is discussed in the 1955 First Edition of the Merck Veterinary Manual
under the heading, "Moldy-Corn Toxicosis." At that time, it was
described as a hemorrhagic disease of swine and cattle that have ingested
moldy field corn. The disease was said to be caused by an unidentified
species of the fungus, Aspergillus, and a strain of Penicillium
rubrum, another fungus. The toxicosis was said to have been observed
mostly in the Southeast in parts of Alabama, Georgia, and Florida. The
toxin caused clinical and pathological symptoms in cattle, swine, and
mice. The producer often lost between 5 to 55% of the animals that had
ingested the moldy corn. The clinical symptoms caused severe damage to the
later, in 2005, the Ninth Edition of the Merck Veterinary Manual reports
that aflatoxins are produced by certain strains of Aspergillus flavus
and Aspergillus parasiticus on peanuts, soybeans, corn and other
cereal grains. It is possible for the fungus to exist on the grain and not
produce aflatoxin. The two things that are required are high moisture
content and constant day and night temperatures of greater than 70°
Fahrenheit. The toxic response and disease by mammals and poultry vary
greatly due to several factors. Some of these factors include species,
age, sex, nutritional status of the animal, and the level of aflatoxin
contamination in the feed. In addition to affecting a number of farm
animals such as poultry, pigs, pregnant sows, and calves, it also affects
dogs. Generally, adult cattle, sheep, and goats are relatively resistant
to the acute form of the disease in which death occurs in a short period
of time. Over longer periods, even the adults can be affected.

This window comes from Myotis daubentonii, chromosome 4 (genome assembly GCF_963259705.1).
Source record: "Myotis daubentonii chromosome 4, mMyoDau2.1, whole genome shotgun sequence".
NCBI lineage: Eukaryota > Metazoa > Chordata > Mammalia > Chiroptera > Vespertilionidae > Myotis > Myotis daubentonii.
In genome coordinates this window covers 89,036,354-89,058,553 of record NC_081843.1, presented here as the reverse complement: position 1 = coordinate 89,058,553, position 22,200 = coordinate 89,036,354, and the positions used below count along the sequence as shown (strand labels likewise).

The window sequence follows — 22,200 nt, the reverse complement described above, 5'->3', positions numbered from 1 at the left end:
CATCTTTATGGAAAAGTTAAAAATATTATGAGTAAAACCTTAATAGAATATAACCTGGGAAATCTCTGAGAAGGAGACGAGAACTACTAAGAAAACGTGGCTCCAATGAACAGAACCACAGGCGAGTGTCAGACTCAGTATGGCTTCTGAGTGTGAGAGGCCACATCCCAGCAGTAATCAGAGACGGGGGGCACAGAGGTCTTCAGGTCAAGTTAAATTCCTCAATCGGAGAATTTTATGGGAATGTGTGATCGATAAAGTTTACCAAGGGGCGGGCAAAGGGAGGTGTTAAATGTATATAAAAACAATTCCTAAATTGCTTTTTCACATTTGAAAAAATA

If you have
been paying attention to the news recently, you may be aware that Diamond
Pet Foods announced a voluntary recall of certain lots of their pet food.
Information abut the recall may be obtained at their website, www.diamondpet.com.
The recall was because of aflatoxin found in the food.
through Mid-January our Alabama Department of Agriculture and Industries
Veterinary Diagnostic Laboratory has had four cases in which dogs had died
of acute liver failure, which is consistent with aflatoxicosis. Of the
four premises represented in those cases, two were accompanied with
samples of dog food which tested positive for the presence of aflatoxin.
General clinical in dogs are dose dependent and include unthriftness,
weakness, anorexia, vomiting, diarrhea and sudden death.
the testing done on shipments of grain, aflatoxicosis is seen much less
often than it was years ago. Grain that is used commercially is tested for
the presence of aflatoxin; however, in a large shipment, there could be
one area where the toxin is located that is not tested. It may be like
finding a needle in a haystack.
to Dr. George D’Andrea, a toxicologist at our diagnostic laboratory, you
cannot look at corn and tell if aflatoxin is present or not. In his
experience, sometimes corn that has the most mold on it will test negative
for the toxin, while some corn that looks cleanest to the naked eye will
have a high level of contamination.
fortunate to have the staff and personnel that we have at our veterinary
diagnostic laboratories in Alabama. They provide tremendous expertise to
the agriculture and companion animal community. We often think of their
importance in detecting foreign animal diseases such as Avian Influenza,
but they also provide a valuable service in helping the practicing
veterinarian diagnose diseases such as aflatoxicosis in pets.